"We must not start with religion in order to explain Jewish history; on the contrary; the preservation of the Jewish religion or nationality can be explained only by the “real Jew,” that is to say, by the Jew in his economic and social role. The preservation of the Jews contains nothing of the miraculous."
Covering the span from the Roman era to World War II. Abram Leon takes as his point of departure Marx's observation that "Judaism continues to exist not in spite of history but owing to history."
Leon traces the historical rationalizations of anti-Semitism to the fact that Jews became a "people-class" of merchants and moneylenders in the centuries preceding the domination of industrial capitalism. And he explains how in times of social crisis renewed Jew-hatred is incited by the capitalists to mobilize reactionary forces against the labor movement and to disorient the middle classes and layers of working people about the true source of their impoverishment.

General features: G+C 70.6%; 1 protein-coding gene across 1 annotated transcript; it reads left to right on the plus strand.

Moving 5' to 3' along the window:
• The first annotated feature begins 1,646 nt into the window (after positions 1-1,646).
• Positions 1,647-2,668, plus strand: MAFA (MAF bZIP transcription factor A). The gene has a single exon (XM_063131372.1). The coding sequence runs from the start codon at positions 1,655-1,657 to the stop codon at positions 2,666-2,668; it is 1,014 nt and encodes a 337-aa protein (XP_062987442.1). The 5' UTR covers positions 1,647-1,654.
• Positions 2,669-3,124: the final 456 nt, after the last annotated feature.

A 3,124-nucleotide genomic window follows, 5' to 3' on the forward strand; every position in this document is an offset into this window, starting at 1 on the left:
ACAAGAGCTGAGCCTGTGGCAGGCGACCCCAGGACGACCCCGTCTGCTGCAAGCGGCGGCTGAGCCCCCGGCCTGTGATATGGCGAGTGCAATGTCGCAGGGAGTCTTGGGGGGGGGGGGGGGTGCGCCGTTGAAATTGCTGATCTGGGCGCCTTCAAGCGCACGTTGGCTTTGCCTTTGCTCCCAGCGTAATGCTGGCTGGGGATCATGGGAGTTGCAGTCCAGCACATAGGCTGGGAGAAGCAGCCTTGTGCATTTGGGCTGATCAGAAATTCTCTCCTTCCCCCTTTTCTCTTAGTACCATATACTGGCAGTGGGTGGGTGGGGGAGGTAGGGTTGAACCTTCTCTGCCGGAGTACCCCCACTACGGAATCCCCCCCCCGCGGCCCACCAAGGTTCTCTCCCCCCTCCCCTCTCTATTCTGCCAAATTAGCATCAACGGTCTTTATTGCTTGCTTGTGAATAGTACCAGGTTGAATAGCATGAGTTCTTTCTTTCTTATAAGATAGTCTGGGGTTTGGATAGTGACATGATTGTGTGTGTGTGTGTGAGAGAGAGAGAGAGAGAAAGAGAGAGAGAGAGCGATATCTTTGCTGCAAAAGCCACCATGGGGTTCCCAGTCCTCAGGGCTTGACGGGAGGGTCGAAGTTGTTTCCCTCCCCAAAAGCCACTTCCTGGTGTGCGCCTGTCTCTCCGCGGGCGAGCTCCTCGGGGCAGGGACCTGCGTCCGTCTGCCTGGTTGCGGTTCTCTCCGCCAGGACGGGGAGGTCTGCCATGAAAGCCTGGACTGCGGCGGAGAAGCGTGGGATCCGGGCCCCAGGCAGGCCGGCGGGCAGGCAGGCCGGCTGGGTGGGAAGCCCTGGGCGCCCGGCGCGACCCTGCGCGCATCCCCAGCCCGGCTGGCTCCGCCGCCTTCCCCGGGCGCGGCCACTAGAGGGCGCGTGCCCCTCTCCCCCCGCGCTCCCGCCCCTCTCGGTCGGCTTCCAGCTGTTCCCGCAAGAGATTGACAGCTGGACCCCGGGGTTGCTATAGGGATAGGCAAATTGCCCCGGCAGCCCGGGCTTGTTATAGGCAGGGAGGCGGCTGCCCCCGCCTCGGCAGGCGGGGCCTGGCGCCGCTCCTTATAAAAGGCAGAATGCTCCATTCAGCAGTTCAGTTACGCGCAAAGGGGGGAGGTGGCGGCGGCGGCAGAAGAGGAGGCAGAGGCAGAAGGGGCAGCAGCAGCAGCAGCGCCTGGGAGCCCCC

Leon, an activist in the underground factory committees in Belgium during the Nazi occupation, was arrested in 1944 and deported to Auschwitz, where he was executed in the gas chambers.